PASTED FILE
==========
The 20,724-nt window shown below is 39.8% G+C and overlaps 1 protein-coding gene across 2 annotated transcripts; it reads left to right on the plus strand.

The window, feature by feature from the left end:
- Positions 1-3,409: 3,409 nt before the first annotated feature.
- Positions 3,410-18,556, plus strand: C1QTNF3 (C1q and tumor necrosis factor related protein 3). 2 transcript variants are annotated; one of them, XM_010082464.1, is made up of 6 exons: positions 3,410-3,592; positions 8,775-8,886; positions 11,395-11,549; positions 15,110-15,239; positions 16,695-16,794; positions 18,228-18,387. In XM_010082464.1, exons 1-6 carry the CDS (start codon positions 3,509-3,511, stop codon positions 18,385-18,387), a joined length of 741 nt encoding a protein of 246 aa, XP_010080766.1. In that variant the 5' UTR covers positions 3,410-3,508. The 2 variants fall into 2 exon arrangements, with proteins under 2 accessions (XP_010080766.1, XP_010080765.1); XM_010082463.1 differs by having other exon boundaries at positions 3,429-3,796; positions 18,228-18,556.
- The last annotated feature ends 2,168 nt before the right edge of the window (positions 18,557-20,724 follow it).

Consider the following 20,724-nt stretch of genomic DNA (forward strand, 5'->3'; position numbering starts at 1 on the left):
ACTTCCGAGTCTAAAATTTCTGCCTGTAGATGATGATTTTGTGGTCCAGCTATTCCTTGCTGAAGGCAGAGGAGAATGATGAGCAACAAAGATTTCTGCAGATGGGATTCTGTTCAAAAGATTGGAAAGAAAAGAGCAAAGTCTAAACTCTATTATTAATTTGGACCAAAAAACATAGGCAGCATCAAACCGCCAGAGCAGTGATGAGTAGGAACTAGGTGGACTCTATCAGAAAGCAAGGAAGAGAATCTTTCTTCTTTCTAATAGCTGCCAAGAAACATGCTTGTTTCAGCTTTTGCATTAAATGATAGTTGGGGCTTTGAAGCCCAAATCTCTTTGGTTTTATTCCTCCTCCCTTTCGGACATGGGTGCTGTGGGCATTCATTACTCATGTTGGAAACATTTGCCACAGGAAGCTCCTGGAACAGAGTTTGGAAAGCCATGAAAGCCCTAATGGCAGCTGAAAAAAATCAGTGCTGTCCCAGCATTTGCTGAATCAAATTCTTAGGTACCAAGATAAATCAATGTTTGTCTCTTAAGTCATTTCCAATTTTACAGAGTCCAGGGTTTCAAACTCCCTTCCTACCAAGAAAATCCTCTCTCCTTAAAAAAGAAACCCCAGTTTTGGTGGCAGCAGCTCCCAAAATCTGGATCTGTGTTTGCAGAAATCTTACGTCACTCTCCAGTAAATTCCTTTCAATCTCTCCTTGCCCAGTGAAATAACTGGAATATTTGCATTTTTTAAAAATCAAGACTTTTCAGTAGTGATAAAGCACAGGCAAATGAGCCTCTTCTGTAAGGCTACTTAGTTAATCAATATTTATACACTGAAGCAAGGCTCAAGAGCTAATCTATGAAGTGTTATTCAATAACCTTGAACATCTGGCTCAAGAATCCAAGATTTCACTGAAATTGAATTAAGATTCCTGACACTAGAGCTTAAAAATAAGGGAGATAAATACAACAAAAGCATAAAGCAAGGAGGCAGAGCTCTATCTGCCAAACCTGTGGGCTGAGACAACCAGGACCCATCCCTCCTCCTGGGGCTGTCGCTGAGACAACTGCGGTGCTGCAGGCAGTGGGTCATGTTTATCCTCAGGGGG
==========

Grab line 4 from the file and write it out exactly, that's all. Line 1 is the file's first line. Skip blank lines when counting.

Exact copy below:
- Positions 3,410-18,556, plus strand: C1QTNF3 (C1q and tumor necrosis factor related protein 3). 2 transcript variants are annotated; one of them, XM_010082464.1, is made up of 6 exons: positions 3,410-3,592; positions 8,775-8,886; positions 11,395-11,549; positions 15,110-15,239; positions 16,695-16,794; positions 18,228-18,387. In XM_010082464.1, exons 1-6 carry the CDS (start codon positions 3,509-3,511, stop codon positions 18,385-18,387), a joined length of 741 nt encoding a protein of 246 aa, XP_010080766.1. In that variant the 5' UTR covers positions 3,410-3,508. The 2 variants fall into 2 exon arrangements, with proteins under 2 accessions (XP_010080766.1, XP_010080765.1); XM_010082463.1 differs by having other exon boundaries at positions 3,429-3,796; positions 18,228-18,556.